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The Compounding Effects of Salary Negotiations

The Compounding Effects of Salary NegotiationsCombating the Gender-Wage Gap in the Nonprofit Sector

Women make up the majority of nonprofit sector jobs at 69 percent.1 Yet per GuideStar’s 2016 Compensation Report, salaries for women trail those of men in comparable positions at nonprofits of all sizes.2 The gap is widest—23 percent—for female CEOs at nonprofits with $2.5 million to $5 million budgets. In fact, the gender-wage gap persists across industries. The Pew Research Center found that in 2015, women across industries earned 83 percent as much as men.3

Many who work at nonprofits do so to try and combat inequality in our world, so it’s essential that we walk our walk and combat the gender-wage gap in our sector. Importantly, there is also a race-wage gap that is real and needs to be addressed, though my focus here is on gender.4 There are many factors involved in the gender-wage gap, and thus need to be addressed to close it. One key step is improved salary negotiations—so that everyone, but especially women, are being compensated appropriately for the role they’re in and experience they bring. Indeed, it is one of the key pieces of advice cited by the American Association of University Women (AAUW) in their 2016 report, “The Simple Truth about the Gender Pay Gap.”5

Research by Linda Babcock and Sara Laschever, authors of Women Don’t Ask, found that 46 percent of men always negotiate a salary following a job offer whereas only 30 percent of women do.6 7 On the plus side, a survey found that the older people are, the more comfortable they are negotiating salary.8 This finding makes sense—over time people have more experience and confidence with which to negotiate. But by waiting to negotiate, employees likely cost themselves substantially in lifetime earnings AND further perpetuate the gender-wage gap.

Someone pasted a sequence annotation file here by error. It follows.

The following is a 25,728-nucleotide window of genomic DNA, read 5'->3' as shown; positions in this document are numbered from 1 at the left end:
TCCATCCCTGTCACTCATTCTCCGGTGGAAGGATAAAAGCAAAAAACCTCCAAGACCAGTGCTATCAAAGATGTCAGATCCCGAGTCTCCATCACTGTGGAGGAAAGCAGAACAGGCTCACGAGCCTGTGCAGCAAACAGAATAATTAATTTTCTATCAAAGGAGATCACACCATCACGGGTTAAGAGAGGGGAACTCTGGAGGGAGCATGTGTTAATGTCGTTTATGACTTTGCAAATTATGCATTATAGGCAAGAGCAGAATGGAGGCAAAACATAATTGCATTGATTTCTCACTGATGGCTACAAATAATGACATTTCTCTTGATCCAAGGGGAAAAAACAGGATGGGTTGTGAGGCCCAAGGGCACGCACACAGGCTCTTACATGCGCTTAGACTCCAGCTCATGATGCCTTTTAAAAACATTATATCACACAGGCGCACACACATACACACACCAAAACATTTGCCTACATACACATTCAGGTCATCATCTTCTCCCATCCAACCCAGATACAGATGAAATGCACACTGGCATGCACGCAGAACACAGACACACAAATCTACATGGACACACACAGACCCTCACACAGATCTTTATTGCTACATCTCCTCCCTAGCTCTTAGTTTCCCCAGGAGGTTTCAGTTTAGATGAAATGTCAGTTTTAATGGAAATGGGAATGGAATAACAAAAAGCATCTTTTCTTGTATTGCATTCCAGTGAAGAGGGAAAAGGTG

Many employers—and in my experience many nonprofits—ask candidates for their salary history and then base what they are willing to offer (and pay) a candidate on that number. Thus each time you don’t negotiate, you’re actually causing a compounding effect downstream.

Massachusetts took an important step forward on this issue on August 1, 2016, signing into law a bill that requires employers to state their compensation offer to a candidate before they are allowed to ask for salary history. In covering this historic event, Journalist Stacy Cowley of The New York Times wrote, “By barring companies from asking prospective employees how much they earned at their last jobs, Massachusetts will ensure that the historically lower wages and salaries assigned to women and minorities do not follow them for their entire careers. Companies tend to set salaries for new hires using their previous pay as a base line.”9

This is exciting to see. However, regardless of state policy, everyone should still feel comfortable and empowered to negotiate for themselves when they think it’s necessary—men and women alike. So why aren’t they?

In a blog post, “Overworked and Underpaid? That Stops Here,” Cathie Ericson cites some common fears that keep people from negotiating including:

  1. It won’t work;
  2. My (future) employer and I will get off on the wrong foot; and/or
  3. I’m not comfortable and don’t know what to say.10